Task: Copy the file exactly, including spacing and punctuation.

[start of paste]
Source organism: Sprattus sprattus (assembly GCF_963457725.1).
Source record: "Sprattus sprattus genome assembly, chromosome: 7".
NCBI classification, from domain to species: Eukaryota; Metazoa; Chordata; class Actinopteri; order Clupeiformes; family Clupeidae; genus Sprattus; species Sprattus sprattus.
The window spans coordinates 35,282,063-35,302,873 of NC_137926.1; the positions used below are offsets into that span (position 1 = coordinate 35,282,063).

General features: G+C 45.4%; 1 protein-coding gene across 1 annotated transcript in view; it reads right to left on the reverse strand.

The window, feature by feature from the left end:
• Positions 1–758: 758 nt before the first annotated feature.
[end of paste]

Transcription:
Source organism: Sprattus sprattus (assembly GCF_963457725.1).
Source record: "Sprattus sprattus genome assembly, chromosome: 7".
NCBI classification, from domain to species: Eukaryota; Metazoa; Chordata; class Actinopteri; order Clupeiformes; family Clupeidae; genus Sprattus; species Sprattus sprattus.
The window spans coordinates 35,282,063-35,302,873 of NC_137926.1; the positions used below are offsets into that span (position 1 = coordinate 35,282,063).

General features: G+C 45.4%; 1 protein-coding gene across 1 annotated transcript in view; it reads right to left on the reverse strand.

The window, feature by feature from the left end:
• Positions 1–758: 758 nt before the first annotated feature.